By IDA DUNN-MOORE
Loggers clad in down vests and Carhartt pants flock to Tacoma’s two climbing gyms.
They fill the pool on weeknights in plastic kayaks, practicing roles and paddle strokes for adventures out on local rivers.
Skiers pore over weather conditions and learn avalanche safety, anticipating the next big powder day.
Ultimate players cultivate the activity of tossing a Frisbee into a competitive sport.
Cyclists train hard over every local road, picking up a number of strong wins and top 10 finishes in the North West conference.
These are the athletes of Puget Sound who engage in sports that border on esoteric.
By esoteric I mean that these sports are non-traditional and get more publicity in smaller circles.
They pay for their sports out of pocket, and they consider their money well spent.
They train hard; they perfect their practice, and compete at high levels.
But they are student athletes nonetheless and that alone makes them an important demographic in our University’s athletic community.
Puget Sound bills itself as a progressive university.
Each student matters, academic departments constantly explore new fields, and the campus concerns itself with current affairs and social issues.
What is not progressive, however, is the management of our athletics.
When the climbers, kayakers, backpackers, skiers and cyclists must pay out of pocket, their commitment can suffer because the gear and travel costs necessary for their sports is a huge expensive for a college student.
The traditional sports such as basketball, football and baseball, however, thrive with big budgets from the University.
To truly live up to the label of a progressive institution, Puget Sound must reconsider its budget and place their faith in non-traditional sports.
The One of a Kind campaign website states: “The Campaign for University of Puget Sound supports our one-of-a-kind, pioneering spirit, making it possible for another generation of Puget Sound graduates to realize their full potential in building the best and brightest future imaginable.”
The One of a Kind campaign can be assumed to share the values of the University.
Thus, if the campaign supports the pioneering spirit of students to recognize their full potential, then supporting the activities they are passionate about is essential.
The Ultimate Frisbee team is a good example of an athletic team that is student-led and independently funded that gets a lot of wins for the University.
They ranked number two in the nation last year after barely losing their last game at National Championships in Madison to Middlebury College.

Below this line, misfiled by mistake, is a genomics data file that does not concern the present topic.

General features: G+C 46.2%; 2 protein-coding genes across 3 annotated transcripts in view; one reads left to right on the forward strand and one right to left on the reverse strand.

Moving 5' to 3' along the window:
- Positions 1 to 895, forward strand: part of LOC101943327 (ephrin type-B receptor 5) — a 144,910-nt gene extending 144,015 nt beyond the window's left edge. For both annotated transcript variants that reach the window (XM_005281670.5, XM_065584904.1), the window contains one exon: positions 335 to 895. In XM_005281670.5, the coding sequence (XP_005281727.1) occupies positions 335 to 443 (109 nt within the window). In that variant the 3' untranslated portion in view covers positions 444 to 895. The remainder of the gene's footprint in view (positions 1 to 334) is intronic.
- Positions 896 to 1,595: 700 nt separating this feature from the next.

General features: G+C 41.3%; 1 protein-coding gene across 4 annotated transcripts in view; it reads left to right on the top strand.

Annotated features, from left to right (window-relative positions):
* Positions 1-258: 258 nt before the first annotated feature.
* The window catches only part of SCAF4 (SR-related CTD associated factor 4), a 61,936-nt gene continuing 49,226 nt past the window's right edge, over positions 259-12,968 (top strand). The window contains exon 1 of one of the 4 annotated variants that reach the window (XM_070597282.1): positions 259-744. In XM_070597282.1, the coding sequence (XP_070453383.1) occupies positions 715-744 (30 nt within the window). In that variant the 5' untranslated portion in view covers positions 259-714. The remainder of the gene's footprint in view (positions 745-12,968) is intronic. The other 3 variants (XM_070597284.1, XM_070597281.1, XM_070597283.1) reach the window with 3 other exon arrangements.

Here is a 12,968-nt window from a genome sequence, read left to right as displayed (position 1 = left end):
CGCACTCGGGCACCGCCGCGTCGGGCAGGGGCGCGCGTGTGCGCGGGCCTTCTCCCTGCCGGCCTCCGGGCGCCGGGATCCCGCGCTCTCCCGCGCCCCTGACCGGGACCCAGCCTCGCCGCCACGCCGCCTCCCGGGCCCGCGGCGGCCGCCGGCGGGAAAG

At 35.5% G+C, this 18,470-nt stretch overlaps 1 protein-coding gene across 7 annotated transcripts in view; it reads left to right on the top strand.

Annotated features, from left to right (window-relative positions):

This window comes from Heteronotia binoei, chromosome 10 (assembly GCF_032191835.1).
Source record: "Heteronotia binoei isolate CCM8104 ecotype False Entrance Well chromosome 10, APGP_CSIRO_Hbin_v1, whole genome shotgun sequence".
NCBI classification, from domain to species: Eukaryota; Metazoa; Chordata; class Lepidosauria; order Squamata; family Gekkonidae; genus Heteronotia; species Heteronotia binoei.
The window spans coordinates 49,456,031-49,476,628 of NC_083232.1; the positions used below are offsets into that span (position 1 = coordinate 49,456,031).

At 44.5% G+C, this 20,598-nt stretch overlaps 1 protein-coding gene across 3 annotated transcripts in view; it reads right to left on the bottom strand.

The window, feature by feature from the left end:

Each member of the team paid for his own ticket to this tournament, as well as numerous others.
On the other hand, our football team continues to falter, losing so often that the rare win is as much cause for surprise as it is for celebration.
There is something wrong with this picture.
I don’t know the specifics of the football budget or any other NCAA team, but they are large enough to feed, train, equip and transport many athletes.
How much money do they get? Couldn’t they share the love?
The point is not that the money should go to the winners.
Rather, that Puget Sound students should be supported in the pursuit of whichever sport they choose to engage in.
Record aside, the football team deserves to be supported as much as a team up and coming such as the climbing team.
They are both groups of student athletes engaging in competition for the University doing an activity they love.
I assume a lot of the problem has to do with the difference between NCAA and not NCAA teams.
A member of the men’s crew team observed that their team receives significantly lower funding than the women’s NCAA team, even though they are identical sports.
Being in a larger athletic league doesn’t warrant a greater budget for any one team.
Lack of NCAA climbing shouldn’t be a reason that the climbing team can’t receive more school funding.
A sport with a traditional background shouldn’t merit a big budget on incumbency alone.
The passion and commitment of students on our campus speaks louder than past trophies or records.
Sports and clubs like cycling, climbing, Frisbee and beyond are student formed, student organized, and student-led. They represent the core of what it is to be a Puget Sound student, to create and take advantage of opportunities, and to work hard to achieve your goals, especially when they are so closely threaded to your passions.
Organizing every sport, large and small, NCAA or not, under the athletic department would make more sense. This would keep smaller sports clubs to have to fight for a tiny part of the ASUPS budget.
It would also allow a reshuffling of the athletic budget to support every team, not just the traditional ones.